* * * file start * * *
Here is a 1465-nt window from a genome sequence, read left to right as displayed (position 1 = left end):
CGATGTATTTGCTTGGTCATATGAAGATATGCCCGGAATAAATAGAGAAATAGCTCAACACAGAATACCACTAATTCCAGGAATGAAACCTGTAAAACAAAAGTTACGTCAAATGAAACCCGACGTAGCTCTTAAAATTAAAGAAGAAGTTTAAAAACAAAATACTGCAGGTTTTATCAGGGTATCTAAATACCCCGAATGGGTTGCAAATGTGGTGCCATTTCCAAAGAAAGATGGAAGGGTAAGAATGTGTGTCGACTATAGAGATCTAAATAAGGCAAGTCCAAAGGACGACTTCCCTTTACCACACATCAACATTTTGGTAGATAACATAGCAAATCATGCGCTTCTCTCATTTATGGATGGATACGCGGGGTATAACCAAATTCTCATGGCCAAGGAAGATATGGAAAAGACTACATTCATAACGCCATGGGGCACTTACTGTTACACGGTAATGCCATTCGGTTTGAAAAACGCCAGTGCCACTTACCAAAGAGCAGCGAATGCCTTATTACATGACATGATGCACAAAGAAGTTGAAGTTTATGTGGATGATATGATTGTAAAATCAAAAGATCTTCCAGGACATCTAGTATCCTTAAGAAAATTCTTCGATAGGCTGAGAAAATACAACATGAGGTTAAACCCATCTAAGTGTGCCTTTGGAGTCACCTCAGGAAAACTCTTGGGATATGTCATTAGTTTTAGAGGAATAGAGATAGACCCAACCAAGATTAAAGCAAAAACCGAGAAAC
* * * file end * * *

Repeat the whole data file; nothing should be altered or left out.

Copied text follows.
Here is a 1465-nt window from a genome sequence, read left to right as displayed (position 1 = left end):
CGATGTATTTGCTTGGTCATATGAAGATATGCCCGGAATAAATAGAGAAATAGCTCAACACAGAATACCACTAATTCCAGGAATGAAACCTGTAAAACAAAAGTTACGTCAAATGAAACCCGACGTAGCTCTTAAAATTAAAGAAGAAGTTTAAAAACAAAATACTGCAGGTTTTATCAGGGTATCTAAATACCCCGAATGGGTTGCAAATGTGGTGCCATTTCCAAAGAAAGATGGAAGGGTAAGAATGTGTGTCGACTATAGAGATCTAAATAAGGCAAGTCCAAAGGACGACTTCCCTTTACCACACATCAACATTTTGGTAGATAACATAGCAAATCATGCGCTTCTCTCATTTATGGATGGATACGCGGGGTATAACCAAATTCTCATGGCCAAGGAAGATATGGAAAAGACTACATTCATAACGCCATGGGGCACTTACTGTTACACGGTAATGCCATTCGGTTTGAAAAACGCCAGTGCCACTTACCAAAGAGCAGCGAATGCCTTATTACATGACATGATGCACAAAGAAGTTGAAGTTTATGTGGATGATATGATTGTAAAATCAAAAGATCTTCCAGGACATCTAGTATCCTTAAGAAAATTCTTCGATAGGCTGAGAAAATACAACATGAGGTTAAACCCATCTAAGTGTGCCTTTGGAGTCACCTCAGGAAAACTCTTGGGATATGTCATTAGTTTTAGAGGAATAGAGATAGACCCAACCAAGATTAAAGCAAAAACCGAGAAAC